Opposites Attract For a Fall Floral Arrangement: Lemon Balm & Dahlias

©2012 Beth Billstrom Dahlia & Lemon Balm arrangement

Like sugar and spice, lemon balm (Melissa officinalis) and dahlias are opposites that bring out the best in each other.  Lemon balm is forever green and calming, yet bursting with a fresh, citrus aroma that brightens a gloomy day and recharges a draining battery. Dahlias can be counted on to deliver over the top color and exotic floral shapes, but nay, not a whiff of fragrance.  When you pair them they provide a dazzling bouquet that refreshes and rejuvenates.  Add a little Russian sage and your bouquet will take on a free-spirited attitude.

It’s easy to incorporate lemon balm into any fall floral arrangement.  Lemon balm can be as dressed up or as dressed down as you prefer.  Just follow a few simple tips and your arrangement will turn out stellar:

  1. The stems will remain fresher longer if you snip them early in the morning once the dew has dried.
  2. Cut stems from the bottom of the plant and handle carefully to avoid bruising the leaves or stems.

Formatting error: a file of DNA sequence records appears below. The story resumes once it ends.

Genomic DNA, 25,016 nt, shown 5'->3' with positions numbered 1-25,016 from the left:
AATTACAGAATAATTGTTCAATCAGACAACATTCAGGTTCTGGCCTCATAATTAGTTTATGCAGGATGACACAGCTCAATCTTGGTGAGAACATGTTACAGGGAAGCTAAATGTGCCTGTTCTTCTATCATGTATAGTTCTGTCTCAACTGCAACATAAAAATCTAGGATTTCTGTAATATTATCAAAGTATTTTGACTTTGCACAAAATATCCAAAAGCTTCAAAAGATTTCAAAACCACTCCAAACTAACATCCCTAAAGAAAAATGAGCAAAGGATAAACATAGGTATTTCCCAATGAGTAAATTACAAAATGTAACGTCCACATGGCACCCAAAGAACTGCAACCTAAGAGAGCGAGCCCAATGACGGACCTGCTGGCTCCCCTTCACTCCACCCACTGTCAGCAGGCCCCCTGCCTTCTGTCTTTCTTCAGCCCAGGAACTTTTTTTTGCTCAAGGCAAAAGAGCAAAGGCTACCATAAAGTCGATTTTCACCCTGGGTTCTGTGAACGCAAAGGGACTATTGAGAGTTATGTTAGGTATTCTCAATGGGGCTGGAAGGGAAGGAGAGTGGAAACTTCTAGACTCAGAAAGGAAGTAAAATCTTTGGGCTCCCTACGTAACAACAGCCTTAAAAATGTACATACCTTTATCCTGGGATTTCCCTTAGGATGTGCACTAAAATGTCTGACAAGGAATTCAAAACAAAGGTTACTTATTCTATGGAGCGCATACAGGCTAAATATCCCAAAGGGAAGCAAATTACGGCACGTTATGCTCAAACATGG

3. Keep a container of water handy while you’re snipping and place the lemon balm stems directly in the water.
  4. When making your arrangement, be sure to mist the leaves a few times as well.

©2012 Beth Billstrom

While handling the lemon balm, you may notice the stems are square. That tells you that lemon balm is a member of the mint family.  (Remember this little square-stem tidbit as you peruse the rest of your herb garden, and you’ll be able to identify the other members of the mint family.)

Lemon balm is considered a perennial in zones 4-9.  It’s easy to grow and is a favorite of many gardeners. If you have a fairly large garden, you can grow it right in the bed without much trouble.  However,  I grow mine in containers, harvest the leaves in the fall, and then begin again from cuttings or seed indoors.  I don’t sow lemon balm directly into my small garden because of lemon balm’s prolific nature.  While not as aggressive as spearmint or peppermint, if given a chance, it will try to take over.  I also prefer to keep it in containers because I can then set those containers near my patio doors.  When the breeze blows, the fresh scent permeates my home, a nice little bonus.

One response to “Opposites Attract For a Fall Floral Arrangement: Lemon Balm & Dahlias

  1. Pingback: Add a Fragrant Note of Spice: Purple Ruffled Basil « More Than Oregano·

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